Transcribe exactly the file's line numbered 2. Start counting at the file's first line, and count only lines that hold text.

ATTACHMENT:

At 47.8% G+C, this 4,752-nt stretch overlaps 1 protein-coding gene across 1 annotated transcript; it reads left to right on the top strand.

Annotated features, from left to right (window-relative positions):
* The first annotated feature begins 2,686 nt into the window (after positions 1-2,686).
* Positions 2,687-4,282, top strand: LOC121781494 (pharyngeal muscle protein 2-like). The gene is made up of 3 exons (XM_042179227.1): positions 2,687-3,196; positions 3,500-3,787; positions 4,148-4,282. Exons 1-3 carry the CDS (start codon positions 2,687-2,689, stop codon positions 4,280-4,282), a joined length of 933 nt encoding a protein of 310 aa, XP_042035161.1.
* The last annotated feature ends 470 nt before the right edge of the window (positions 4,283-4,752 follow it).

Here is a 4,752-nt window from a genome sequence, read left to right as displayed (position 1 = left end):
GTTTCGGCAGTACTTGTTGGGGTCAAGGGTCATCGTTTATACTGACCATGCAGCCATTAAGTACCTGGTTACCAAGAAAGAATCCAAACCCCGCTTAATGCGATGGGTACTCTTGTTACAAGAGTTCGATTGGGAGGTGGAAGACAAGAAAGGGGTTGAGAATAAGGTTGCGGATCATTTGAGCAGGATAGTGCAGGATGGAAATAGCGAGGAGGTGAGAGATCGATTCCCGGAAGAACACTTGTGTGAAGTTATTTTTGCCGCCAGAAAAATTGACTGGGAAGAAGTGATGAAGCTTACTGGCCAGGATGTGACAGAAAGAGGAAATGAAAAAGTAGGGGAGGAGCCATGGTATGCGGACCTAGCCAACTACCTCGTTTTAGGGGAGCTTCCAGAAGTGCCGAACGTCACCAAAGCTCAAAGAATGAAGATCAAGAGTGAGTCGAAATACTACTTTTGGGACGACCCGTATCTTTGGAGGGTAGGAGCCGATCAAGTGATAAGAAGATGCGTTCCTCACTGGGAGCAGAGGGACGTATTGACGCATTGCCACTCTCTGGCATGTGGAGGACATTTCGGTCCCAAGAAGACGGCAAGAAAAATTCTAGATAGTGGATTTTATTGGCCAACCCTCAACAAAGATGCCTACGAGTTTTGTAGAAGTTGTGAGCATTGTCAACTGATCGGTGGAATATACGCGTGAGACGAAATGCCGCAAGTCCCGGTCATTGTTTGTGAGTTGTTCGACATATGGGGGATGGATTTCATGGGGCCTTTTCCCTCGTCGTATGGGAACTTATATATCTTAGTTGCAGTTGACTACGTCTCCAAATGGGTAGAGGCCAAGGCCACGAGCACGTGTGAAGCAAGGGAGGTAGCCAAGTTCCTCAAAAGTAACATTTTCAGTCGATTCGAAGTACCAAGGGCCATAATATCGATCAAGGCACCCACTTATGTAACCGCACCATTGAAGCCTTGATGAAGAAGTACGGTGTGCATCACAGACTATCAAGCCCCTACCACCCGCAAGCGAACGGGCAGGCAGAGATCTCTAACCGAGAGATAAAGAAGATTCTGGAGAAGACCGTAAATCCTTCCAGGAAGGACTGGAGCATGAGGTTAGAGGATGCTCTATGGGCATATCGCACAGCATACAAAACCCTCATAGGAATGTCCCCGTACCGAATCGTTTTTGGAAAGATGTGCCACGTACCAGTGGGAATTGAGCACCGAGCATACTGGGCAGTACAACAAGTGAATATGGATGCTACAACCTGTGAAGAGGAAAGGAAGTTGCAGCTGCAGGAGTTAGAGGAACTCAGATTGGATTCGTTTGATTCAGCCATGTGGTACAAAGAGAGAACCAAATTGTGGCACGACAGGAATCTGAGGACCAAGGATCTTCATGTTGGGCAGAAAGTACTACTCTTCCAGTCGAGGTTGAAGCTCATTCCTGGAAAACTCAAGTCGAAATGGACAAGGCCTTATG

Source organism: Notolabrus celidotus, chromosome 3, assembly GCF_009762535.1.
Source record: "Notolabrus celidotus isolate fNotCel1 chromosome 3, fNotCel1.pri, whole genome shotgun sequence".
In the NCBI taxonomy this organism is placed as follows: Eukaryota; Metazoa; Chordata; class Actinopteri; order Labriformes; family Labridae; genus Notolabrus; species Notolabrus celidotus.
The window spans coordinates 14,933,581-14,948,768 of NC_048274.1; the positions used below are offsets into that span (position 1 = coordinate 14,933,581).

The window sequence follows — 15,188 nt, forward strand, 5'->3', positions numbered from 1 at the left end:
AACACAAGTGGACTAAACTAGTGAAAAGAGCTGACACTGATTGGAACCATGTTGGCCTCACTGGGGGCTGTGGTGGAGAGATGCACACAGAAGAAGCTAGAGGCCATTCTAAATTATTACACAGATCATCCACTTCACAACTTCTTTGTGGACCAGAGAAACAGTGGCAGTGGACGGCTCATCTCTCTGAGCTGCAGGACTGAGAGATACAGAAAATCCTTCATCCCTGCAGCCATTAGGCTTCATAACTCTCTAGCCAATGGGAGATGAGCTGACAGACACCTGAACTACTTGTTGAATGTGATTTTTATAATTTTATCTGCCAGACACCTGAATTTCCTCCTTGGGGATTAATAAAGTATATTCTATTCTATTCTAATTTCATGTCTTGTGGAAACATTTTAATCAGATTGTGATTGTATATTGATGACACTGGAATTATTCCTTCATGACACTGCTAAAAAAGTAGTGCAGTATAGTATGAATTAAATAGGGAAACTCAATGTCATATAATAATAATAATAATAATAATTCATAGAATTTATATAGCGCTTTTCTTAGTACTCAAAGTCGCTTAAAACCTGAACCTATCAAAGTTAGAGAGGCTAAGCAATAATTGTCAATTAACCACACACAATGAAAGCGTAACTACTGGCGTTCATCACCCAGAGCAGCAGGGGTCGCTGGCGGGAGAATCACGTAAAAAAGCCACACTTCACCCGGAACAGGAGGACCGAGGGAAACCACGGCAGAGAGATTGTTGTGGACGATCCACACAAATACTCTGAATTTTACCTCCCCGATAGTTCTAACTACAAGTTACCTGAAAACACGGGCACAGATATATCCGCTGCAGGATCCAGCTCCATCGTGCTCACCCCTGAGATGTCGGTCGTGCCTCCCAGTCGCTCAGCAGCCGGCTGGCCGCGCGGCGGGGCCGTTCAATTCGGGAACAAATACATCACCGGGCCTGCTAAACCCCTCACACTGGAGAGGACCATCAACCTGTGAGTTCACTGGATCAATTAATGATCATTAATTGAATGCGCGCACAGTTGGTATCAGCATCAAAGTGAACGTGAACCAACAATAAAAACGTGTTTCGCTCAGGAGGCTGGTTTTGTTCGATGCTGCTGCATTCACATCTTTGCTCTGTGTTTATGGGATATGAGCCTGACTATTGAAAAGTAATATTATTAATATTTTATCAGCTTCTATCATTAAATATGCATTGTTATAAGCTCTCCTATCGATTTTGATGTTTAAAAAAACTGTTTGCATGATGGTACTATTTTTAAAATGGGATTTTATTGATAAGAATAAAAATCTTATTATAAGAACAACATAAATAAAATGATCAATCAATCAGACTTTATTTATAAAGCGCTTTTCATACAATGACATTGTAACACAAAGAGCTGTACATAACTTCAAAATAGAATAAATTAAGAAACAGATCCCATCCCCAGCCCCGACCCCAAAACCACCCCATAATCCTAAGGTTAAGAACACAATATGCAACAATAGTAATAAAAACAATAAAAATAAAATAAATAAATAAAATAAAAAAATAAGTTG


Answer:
Annotated features, from left to right (window-relative positions):